Perhaps if we lived with our siblings and parents as adults, like in some traditional societies, raising a child wouldn’t be that daunting, what with all those extra hands to help out. Frankly, multiple wives made it much easier too (but don’t get too excited about that idea until you see the film Leila).
Leila grippingly explores the consequences of ignoring one’s own needs and instincts, and one’s own biological destiny to please another entity, or a culture at large. It serves as an important reminder to know ourselves and our partners and to ensure that when our partner tells us that he or she does not want a child, to believe it and to discuss that choice with frankness and honesty.
Moreover, people choosing not to have children or questioning whether it is the right choice also need to have those same frank conversations with their parents. Hopefully, if they love you enough, and if they are not as imperious and opportunistic as Reza’s mother, they will happily accept the grand dog or cat and more quality time together (because you’re not saddled with the time demands of parenting) that you offer them instead.
I recently watched Leila, a mesmerizing Iranian film that debuted by Persian film director Dariush Mehrjui. It chronicles the story of a young married couple (Leila and Reza) living in modern Teheran who can’t conceive a child. More exactly, the couple learns that she, the wife cannot have a child. Trouble ensues.
In one of the earliest scenes the viewer meets the young man’s mother, who, while celebrating her daughter-in-law’s birthday announces that she can’t wait to meet the couple’s son (only they don’t have one). This woman, so insistent that her only son have a child to carry on the family’s lineage (never mind her handful of daughters who might procreate) soon learns, that her wish won’t be possible. The couple jumps through some fertility hoops to no avail, and the Reza consoles his wife by insisting to her that he really has had no interest in having children all along. Leila seems to believe him, and they resolve to enjoy each others’ company without the distraction of children.
Then Reza’s mother intercedes.
Leila and Reza’s love is palpable. Their connection and mutual admiration seem strong. But their love and ties are harrowingly tested in a tug-of-war between their modern marriage and Islamic tradition, between their dreams and Reza’s mother’s dreams. The film offers a glimpse into the complexities of living in contemporary Iran and the complexities of giving back to one’s parents.
Leila’s mother-in-law persistently, deceptively convinces her that Reza is desperate to have a child. She harasses Leila incessantly until Leila agrees to permit her husband to marry a second wife who can give him a child. Though adamantly opposed to the idea, Reza eventually yields to his mother’s desire and to the traditional Islamic expectations of him.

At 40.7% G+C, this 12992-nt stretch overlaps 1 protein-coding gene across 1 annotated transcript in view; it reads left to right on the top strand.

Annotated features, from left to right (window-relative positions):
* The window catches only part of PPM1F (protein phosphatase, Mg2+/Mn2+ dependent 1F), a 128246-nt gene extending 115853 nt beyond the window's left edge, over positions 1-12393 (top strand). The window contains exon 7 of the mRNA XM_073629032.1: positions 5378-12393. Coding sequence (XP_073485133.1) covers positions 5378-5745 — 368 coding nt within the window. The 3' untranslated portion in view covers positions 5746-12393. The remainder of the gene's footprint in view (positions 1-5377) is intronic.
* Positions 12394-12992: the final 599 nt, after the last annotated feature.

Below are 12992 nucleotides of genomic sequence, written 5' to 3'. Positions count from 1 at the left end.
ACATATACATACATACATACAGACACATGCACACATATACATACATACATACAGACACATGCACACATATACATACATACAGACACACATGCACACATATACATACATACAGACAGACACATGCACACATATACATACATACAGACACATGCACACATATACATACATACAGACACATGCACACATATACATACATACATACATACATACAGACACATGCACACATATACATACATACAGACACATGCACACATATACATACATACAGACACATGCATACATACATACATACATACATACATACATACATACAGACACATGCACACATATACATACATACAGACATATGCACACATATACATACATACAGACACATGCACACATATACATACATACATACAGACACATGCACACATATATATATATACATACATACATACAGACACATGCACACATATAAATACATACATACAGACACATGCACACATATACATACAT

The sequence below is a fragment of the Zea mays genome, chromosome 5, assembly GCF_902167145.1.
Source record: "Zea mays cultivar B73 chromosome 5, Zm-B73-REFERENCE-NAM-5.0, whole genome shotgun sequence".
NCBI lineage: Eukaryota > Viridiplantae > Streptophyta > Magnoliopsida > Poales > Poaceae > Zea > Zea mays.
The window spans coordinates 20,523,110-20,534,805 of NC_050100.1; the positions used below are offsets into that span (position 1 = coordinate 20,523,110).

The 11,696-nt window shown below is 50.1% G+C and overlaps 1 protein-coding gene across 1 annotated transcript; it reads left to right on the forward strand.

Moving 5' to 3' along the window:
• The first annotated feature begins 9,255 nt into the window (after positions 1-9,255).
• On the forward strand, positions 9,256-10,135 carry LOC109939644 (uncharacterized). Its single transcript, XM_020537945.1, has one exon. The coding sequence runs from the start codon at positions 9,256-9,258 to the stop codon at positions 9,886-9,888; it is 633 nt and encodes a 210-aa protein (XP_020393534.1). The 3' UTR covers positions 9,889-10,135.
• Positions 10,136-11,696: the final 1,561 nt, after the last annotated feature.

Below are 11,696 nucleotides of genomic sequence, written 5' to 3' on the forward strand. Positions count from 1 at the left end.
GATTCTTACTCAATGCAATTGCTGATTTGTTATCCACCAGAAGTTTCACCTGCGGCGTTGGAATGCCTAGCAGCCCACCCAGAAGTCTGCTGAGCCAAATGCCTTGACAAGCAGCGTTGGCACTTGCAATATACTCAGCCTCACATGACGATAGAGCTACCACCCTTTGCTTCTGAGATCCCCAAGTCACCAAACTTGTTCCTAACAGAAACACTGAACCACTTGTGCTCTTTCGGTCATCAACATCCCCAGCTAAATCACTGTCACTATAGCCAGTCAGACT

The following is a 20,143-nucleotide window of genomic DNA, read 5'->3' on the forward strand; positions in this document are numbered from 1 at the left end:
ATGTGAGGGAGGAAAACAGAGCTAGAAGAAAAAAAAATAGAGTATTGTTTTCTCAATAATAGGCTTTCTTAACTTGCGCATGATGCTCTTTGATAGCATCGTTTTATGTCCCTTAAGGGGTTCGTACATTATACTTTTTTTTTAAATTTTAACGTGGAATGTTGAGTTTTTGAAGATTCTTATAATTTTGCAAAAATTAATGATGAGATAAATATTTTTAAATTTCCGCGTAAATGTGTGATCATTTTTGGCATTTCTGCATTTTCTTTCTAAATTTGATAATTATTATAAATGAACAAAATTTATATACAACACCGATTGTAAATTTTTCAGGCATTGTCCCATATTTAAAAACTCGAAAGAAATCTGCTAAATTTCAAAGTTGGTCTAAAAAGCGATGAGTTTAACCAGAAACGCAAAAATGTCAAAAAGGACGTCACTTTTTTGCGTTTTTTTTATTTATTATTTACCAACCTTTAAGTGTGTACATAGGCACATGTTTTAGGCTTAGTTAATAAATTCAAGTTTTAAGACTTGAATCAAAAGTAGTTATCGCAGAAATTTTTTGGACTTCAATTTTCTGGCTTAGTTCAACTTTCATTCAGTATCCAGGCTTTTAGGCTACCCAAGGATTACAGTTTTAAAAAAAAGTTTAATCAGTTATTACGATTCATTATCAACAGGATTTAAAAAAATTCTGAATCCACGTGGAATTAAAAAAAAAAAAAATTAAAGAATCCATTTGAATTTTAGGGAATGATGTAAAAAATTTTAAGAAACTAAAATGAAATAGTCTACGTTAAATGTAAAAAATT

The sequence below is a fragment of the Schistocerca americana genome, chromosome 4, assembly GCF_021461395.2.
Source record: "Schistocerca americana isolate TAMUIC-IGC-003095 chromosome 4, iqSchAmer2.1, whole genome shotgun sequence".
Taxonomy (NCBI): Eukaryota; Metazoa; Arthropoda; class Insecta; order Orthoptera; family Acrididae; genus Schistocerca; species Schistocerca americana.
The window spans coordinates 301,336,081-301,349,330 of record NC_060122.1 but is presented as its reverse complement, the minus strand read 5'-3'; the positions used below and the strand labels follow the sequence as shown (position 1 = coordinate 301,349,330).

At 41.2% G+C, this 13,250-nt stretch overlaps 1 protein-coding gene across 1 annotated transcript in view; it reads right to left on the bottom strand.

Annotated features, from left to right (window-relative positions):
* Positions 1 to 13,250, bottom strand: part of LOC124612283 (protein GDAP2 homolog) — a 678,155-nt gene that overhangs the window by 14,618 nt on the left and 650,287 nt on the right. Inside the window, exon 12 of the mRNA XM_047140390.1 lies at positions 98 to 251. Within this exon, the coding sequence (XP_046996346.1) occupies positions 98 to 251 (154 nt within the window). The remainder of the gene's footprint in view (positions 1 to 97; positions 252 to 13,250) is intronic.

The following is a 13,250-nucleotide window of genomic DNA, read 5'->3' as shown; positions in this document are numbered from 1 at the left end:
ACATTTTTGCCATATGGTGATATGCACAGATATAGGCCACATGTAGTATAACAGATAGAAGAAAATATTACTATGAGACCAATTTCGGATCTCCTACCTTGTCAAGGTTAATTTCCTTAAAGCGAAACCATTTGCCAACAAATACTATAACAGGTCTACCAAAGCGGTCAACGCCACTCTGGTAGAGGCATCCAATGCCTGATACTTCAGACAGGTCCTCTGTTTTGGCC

We watch the heart-wrenching process of selecting a new bride through Leila’s eyes. We witness and understand her anguish. Ironically, it is Reza’s sisters and father who try to convince Leila to refuse the second marriage. (Ostensibly polygamy is legal in Iran provided previous wives agree.) Leila’s family is horrified when they discover Reza’s plan to remarry.
Leila’s doubt that Reza would be happy without a child and her decision to encourage a second marriage inevitably proves devastating to her union with Reza. She signs her fate away to external factors and concludes: “God has not given me a child. He has given me the gift of eternal patience and endurance.” Her choices test the limits of that endurance (and the viewer’s).
I won’t spoil the plot, because the film is worth watching. We never really know why Leila consents to her insipid mother-in-law’s wishes. Does she hope this will make her a better Muslim and wife? Does she simply wish to please her new family? Does she too desperately desire a child even if impossible through her own DNA? Or does her self sacrificing decision reveal unconditional love for her husband? Perhaps all of these factors are in play, but the film is so compelling precisely because we never learn the answer.
something. But who cares? Let’s focus on the real newsy part of this news story:
George also revealed he has no plans to dye his greying hair and is embracing it instead.
How’s that for shattering taboos and expressing one’s (actorly) individuality? We get it George. You’re intelligent and independent and won’t sell photos of your beautiful offspring because you don’t give a shit about what Hollywood or the Celebrity ‘zines think; but grey hair…? Seriously? What’s next, no more teeth whitening?
Okay. Clooney is a good talker and is committed to being childfree and child-proofing his house in Italy would destroy its architectural integrity and… grey hair. The man seems to know what he wants.
“I’ve always known fatherhood wasn’t for me. Raising kids is a huge commitment and has to be your top priority. For me, that priority is my work. That’s why I’ll never get married again.”
- George Clooney – career before kids (heatworld.com)
- “Gallery: Ten Celebrities Give Their Reasons For Being Childless By Choice”
- No Kids for Kim Kardashian? (WhyNoKIds.com)
- Celebrities, WiNKs, Taboos and The Childfree Apology (WhyNoKIds.com)
- Not a Loser, Baby (WhyNoKIds.com)
- Even Movie Stars are Challenged by Parenting and Non-Parenting Roles (WhyNoKIds.com)